Equally important to consider is your team’s position relative to the obstacles on each map. Obstacles can be used to break enemies’ line-of-sight, allowing you to avoid damage and CC. “No amount of damage you take is trivial when you think about your healer’s mana pool,” says Trill. “Knowing when to use obstacles to avoid unnecessary damage can make a big difference later in the game.”

Often times, healers will opt to play close to an obstacle on the map, such as one of the four pillars in Nagrand Arena, so that they can break their opponents’ line-of-sight to avoid being targeted. While these obstacles provide relative safety, Alec says they don’t give as much of an advantage as most players think. “Every time you peek, you’re in danger—if the fighting is close by. Consider playing in the open field at maximum range. Your enemies will have to move further to target you, giving you more time to react.”

“Positioning is the most important thing that’s not properly understood or discussed by most players. It’s not obvious to think about at first, but as you gain more knowledge and game experience, you’ll be able to tell what’s working!” – Alec

There are seemingly infinite factors to think about in the Arena, but establishing strong fundamentals, like positioning, will do wonders for increasing your game sense and skill level. Be on the lookout for the next entry into our Opening Moves series, where we’ll discuss the importance and power of cooldowns with professional World of Warcraft Arena players to help level up your play.


Opening Moves: How to Know If You’ll Win the Level 1 Fight

It’s #OpeningMoves week! Every day this week we’ll be detailing the early game of Heroes of the Storm. Yesterday we published a guide to the 4-1 split, and today Michael Udall is going to let you know whether or not you will win the fight at level 1.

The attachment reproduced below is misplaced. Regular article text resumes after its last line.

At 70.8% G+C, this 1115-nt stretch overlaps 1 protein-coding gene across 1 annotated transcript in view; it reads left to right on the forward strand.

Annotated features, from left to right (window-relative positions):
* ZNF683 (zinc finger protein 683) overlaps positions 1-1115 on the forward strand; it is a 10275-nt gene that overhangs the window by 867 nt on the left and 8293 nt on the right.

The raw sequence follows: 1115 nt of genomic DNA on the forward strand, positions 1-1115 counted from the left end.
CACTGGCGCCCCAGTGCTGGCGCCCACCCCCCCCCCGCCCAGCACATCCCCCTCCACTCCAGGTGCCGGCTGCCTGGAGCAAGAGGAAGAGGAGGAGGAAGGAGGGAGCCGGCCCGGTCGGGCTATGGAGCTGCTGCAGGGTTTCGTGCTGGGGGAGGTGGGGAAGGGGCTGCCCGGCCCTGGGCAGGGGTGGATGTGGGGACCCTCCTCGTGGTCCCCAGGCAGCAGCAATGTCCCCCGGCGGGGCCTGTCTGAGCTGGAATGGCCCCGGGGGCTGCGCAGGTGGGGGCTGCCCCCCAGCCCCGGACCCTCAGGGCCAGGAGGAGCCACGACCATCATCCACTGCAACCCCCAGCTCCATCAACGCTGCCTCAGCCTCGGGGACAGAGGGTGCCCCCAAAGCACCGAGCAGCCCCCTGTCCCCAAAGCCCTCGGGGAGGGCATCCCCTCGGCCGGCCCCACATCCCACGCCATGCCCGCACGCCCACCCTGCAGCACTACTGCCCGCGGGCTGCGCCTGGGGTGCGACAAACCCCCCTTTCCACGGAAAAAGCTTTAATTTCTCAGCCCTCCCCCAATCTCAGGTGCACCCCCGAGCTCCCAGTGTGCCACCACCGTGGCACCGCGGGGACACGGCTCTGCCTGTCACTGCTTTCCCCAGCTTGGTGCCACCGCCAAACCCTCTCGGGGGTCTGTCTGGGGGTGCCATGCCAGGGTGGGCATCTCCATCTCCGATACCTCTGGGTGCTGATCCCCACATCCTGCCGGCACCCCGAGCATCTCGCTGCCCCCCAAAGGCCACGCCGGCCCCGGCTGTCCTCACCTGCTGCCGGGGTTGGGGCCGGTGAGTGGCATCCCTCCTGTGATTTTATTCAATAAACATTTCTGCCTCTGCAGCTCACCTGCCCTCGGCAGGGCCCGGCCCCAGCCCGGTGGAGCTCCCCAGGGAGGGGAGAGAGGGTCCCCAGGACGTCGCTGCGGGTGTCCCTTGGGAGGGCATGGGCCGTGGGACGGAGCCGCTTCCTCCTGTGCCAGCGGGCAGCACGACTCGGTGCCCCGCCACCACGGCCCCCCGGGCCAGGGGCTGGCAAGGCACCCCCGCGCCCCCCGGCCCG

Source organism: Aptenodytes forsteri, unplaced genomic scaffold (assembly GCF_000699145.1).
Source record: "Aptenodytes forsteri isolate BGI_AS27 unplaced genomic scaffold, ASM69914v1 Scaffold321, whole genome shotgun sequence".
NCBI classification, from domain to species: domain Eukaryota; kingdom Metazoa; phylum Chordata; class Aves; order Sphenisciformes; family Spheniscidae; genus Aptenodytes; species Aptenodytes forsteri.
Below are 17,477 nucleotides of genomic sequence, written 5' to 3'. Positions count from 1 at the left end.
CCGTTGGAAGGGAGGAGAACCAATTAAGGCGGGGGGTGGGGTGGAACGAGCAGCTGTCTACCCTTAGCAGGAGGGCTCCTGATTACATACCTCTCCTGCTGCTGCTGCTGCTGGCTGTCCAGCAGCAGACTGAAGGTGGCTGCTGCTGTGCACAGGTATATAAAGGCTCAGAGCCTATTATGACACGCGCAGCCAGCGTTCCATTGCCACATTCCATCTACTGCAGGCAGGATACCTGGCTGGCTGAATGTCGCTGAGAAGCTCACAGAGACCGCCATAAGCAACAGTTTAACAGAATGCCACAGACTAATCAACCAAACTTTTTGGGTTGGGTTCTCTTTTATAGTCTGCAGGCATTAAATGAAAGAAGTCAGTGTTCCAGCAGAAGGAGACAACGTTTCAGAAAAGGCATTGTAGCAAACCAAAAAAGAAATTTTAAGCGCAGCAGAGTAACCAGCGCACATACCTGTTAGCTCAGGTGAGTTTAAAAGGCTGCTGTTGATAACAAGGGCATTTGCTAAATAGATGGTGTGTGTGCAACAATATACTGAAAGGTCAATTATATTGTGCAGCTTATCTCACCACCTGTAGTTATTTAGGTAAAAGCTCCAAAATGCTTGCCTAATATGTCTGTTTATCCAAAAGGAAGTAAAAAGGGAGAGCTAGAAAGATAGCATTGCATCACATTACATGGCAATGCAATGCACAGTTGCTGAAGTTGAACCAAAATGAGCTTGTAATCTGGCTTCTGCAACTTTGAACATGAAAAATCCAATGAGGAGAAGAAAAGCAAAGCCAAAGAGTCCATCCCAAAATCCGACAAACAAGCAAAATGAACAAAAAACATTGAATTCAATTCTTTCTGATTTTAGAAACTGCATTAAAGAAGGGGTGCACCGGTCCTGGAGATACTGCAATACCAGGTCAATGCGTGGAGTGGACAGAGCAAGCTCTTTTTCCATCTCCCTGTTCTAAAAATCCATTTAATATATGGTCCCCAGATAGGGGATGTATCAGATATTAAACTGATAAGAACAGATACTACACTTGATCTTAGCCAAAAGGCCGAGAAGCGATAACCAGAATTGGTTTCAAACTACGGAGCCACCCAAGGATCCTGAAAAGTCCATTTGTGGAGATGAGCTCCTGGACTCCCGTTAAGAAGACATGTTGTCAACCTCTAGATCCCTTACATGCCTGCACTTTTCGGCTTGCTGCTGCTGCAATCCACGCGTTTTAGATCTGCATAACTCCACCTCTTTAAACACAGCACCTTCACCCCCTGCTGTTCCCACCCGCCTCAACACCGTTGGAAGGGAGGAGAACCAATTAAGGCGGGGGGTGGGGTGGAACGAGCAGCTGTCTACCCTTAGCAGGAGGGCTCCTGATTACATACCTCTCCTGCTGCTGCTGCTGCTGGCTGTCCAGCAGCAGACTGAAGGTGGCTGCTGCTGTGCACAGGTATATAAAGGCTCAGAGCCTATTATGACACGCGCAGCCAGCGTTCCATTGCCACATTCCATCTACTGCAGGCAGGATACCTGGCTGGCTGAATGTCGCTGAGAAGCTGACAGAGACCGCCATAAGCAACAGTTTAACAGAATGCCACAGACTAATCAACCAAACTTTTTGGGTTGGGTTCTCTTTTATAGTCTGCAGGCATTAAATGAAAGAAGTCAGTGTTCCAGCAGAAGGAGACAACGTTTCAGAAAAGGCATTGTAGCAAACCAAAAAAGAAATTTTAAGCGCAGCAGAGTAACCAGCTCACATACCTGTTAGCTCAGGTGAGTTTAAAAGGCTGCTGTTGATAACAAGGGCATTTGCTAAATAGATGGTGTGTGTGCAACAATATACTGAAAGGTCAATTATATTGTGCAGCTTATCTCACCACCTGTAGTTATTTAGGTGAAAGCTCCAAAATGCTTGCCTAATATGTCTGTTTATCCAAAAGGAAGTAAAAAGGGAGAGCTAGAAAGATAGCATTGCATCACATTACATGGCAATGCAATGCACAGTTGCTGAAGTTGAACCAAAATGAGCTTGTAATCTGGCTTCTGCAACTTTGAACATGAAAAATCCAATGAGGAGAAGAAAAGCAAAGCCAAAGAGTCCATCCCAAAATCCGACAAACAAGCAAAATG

Ever taken a look at your team’s composition before the gates have gone down and decided right then and there that you what you’re working with is too fragile for an early brawl? Save for having a few key Heroes on your side, Gale Force Esport’s Michael Udall would likely agree with you.

“You’re looking for Heroes with displacement like Alarak, Stitches, or Garrosh,” Udall said. “At level 1 people don’t have tools to save themselves. If someone gets hooked or someone gets Garrosh-tossed or someone gets pulled by Alarak, they are pretty much dead, assuming they have the follow-up. I mean, even Junkrat can displace enemy Heroes. If you’re looking to win the level 1 fight, those are the type of Heroes you should be looking for.”

When you’re loading into the game and you can see the full compositions of both teams, it’s generally a good rule of thumb to count the number of stuns and roots on both sides of the aisle. If the enemy team has at least two more stuns than you do, it’s traditionally not in your best interest to fight at the beginning of the game.

Without Cleanse, which isn’t a part of the conversation until level 7, it is difficult to survive against a team with crowd control and burst. Therefore, the trend of playing double Support is considered weak in the early game.

“Cleanse is a get-out-of-jail-free card,” Udall said. “However, if you don’t have Cleanse yet and the enemy team has a composition tailored for securing kills, you will lose the level 1 fight. You’re not going to out-sustain a level 1 team fight because the enemy can just disengage. Double Support is pretty fragile in this respect.”